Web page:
The risk of developing obesity, insulin resistance, and metabolic syndrome in former power-sports athletes - Does sports career termination increase the risk

Emami, M. and Behforouz, A. and Jarahi, L. and Zarifian, A. and Rashidlamir, A. and Rashed, M. M. and Khaleghzade, H. and Ghaneifar, Z. and Safarian, M. and Azimi-Nezhad, M. and Nikroo, H. and Nematy, M. (2018) The risk of developing obesity, insulin resistance, and metabolic syndrome in former power-sports athletes - Does sports career termination increase the risk. Indian Journal of Endocrinology and Metabolism, 22 (4). pp. 515-519.

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Abstract

Introduction: Obesity is associated with several complications like metabolic syndrome. Many professional athletes adopt a sedentary lifestyle after retirement. This study was aimed at assessing the risk of developing obesity, insulin resistance (IR), and metabolic syndrome among former power-sports athletes, compared with age-matched active athletes and nonathletes. Materials and Methods: The study was conducted in Mashhad during 2012-2014. The individuals were recruited through announcements and were divided into three groups of active athletes (n = 34), ex-athletes (n = 30), and nonathletes (n = 30). Demographic and anthropometric data were collected and biochemical factors including low-density lipoprotein cholesterol (LDL-C), high-density lipoprotein cholesterol (HDL-C), total cholesterol, triglycerides (TG), fasting plasma glucose, insulin, and high-sensitive C-reactive protein were measured. Results: Ex-athletes had significantly higher mean values of weight, body mass index, diastolic blood pressure, LDL-C, insulin, homeostatic model assessment (HOMA) IR, and HOMA β-cell function (HOMA-β-cell) compared with active athletes and nonathletes (P < 0.001, P < 0.001, P < 0.001, P = 0.03, P = 0.01, P = 0.02, and P = 0.01, respectively). However, mean values of HDL-C was significantly lower in ex-athletes compared with nonathletes (P < 0.001). The prevalence of metabolic syndrome showed no significant difference among three groups, although its mean was higher among ex-athletes. Conclusions: The results showed that abandoning regular athletic exercise and weight cycling in power sports athletes leads to adverse outcomes such as obesity and IR. Although higher IR might not necessarily result in metabolic syndrome in short term, it could cause metabolic syndrome in the long run. © 2018 Indian Journal of Endocrinology and Metabolism | Published by Wolters Kluwer-Medknow.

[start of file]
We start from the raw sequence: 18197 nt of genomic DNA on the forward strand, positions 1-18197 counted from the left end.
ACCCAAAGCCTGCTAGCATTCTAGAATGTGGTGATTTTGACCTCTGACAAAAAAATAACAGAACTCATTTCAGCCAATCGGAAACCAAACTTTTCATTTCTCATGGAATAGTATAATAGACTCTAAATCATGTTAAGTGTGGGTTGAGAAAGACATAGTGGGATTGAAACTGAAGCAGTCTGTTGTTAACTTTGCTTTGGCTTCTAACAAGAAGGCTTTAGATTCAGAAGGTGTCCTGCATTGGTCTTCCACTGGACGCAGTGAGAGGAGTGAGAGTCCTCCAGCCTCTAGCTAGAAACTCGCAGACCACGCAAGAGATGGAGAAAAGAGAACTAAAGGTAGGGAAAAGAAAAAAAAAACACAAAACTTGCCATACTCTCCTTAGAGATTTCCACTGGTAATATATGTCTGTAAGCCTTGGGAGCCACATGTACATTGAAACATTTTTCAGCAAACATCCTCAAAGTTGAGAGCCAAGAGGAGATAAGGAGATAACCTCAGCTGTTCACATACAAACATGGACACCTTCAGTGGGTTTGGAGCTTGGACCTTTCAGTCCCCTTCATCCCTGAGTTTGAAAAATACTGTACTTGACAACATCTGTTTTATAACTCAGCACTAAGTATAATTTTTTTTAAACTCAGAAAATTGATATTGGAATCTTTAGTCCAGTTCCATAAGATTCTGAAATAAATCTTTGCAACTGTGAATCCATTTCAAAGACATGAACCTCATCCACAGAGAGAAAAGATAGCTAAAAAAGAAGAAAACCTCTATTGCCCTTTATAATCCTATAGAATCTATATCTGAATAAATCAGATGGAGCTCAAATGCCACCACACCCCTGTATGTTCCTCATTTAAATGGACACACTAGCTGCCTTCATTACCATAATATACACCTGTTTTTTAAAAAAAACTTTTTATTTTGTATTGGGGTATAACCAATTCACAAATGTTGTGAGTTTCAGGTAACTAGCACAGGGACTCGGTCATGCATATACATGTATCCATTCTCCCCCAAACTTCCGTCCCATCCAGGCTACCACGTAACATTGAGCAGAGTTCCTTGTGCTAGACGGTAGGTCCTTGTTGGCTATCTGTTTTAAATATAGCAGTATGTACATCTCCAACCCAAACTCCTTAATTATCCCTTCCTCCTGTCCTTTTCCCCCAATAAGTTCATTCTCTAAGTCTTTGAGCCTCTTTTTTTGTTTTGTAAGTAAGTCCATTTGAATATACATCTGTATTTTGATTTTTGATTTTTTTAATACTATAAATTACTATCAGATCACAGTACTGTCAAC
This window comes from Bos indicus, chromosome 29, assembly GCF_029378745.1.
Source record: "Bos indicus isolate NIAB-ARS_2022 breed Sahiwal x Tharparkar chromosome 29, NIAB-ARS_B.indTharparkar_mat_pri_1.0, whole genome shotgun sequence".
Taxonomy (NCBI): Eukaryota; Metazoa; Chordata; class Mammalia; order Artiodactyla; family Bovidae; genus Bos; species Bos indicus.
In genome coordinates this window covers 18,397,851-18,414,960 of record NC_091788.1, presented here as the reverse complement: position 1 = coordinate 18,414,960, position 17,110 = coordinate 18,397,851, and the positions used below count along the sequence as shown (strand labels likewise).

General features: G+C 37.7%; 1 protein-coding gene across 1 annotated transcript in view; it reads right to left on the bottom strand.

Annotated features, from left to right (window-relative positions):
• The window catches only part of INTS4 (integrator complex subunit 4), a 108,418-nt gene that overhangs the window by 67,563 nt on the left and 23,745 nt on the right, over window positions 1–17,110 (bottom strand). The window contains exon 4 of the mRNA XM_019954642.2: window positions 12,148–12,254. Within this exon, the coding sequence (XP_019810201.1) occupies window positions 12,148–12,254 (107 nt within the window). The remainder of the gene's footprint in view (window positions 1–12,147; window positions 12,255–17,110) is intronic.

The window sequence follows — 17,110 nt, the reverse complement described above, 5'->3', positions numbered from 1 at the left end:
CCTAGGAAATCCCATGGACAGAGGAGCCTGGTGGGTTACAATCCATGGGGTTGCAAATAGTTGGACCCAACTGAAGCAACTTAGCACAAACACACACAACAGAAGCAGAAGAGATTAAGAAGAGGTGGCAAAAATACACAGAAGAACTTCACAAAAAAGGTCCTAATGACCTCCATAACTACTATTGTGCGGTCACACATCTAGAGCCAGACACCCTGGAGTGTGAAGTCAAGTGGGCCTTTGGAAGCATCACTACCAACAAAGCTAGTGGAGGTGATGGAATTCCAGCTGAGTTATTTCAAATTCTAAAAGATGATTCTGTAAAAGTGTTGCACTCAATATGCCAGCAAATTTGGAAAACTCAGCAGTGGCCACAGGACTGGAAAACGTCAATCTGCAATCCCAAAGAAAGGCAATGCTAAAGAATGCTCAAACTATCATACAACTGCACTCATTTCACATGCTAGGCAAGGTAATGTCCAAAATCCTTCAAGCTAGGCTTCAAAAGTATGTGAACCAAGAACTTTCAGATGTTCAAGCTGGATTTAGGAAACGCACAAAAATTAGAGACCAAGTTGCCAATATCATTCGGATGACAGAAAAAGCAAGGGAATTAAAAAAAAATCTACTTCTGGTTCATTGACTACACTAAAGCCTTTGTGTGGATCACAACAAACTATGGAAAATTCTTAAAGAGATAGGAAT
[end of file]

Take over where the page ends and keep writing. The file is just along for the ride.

Item Type: Article
Additional Information: Cited By :2 Export Date: 16 February 2020 Correspondence Address: Nematy, M.; Biochemistry and Nutrition Department, Mashhad University of Medical Sciences, Paradise Daneshgah, Azadi Square, Iran; email: nematym@mums.ac.ir
Uncontrolled Keywords: Former athlete insulin resistance metabolic syndrome obesity risk factor
Subjects: WB Practice of Medicine
WD Nutrition Disease and metabolic diseases
QT physiology
WK Endocrine System
Divisions: Mashhad University of Medical Sciences
Depositing User: lib2 lib2 lib2
Date Deposited: 20 May 2020 08:13
Last Modified: 20 May 2020 08:13
URI: http://eprints.mums.ac.ir/id/eprint/17266

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